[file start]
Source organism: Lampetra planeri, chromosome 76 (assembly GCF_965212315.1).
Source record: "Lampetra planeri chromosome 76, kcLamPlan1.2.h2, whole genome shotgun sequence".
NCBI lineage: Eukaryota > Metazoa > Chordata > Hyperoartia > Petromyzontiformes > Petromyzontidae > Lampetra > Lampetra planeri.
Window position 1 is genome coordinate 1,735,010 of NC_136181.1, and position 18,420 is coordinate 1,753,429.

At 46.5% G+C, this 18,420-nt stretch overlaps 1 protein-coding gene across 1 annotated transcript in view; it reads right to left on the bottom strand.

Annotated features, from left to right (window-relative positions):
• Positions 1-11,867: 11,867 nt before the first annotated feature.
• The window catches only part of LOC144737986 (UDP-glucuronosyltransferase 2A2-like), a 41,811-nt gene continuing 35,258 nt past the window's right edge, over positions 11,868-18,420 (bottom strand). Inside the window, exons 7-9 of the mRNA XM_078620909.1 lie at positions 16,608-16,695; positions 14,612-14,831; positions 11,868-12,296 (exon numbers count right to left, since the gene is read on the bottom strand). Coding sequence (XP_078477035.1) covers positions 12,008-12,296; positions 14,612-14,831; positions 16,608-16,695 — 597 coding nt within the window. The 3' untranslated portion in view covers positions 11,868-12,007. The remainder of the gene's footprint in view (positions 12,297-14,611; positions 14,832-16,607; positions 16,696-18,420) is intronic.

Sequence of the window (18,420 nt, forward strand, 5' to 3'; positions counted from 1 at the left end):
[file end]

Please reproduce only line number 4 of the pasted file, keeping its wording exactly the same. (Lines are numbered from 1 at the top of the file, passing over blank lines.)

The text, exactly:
Window position 1 is genome coordinate 1,735,010 of NC_136181.1, and position 18,420 is coordinate 1,753,429.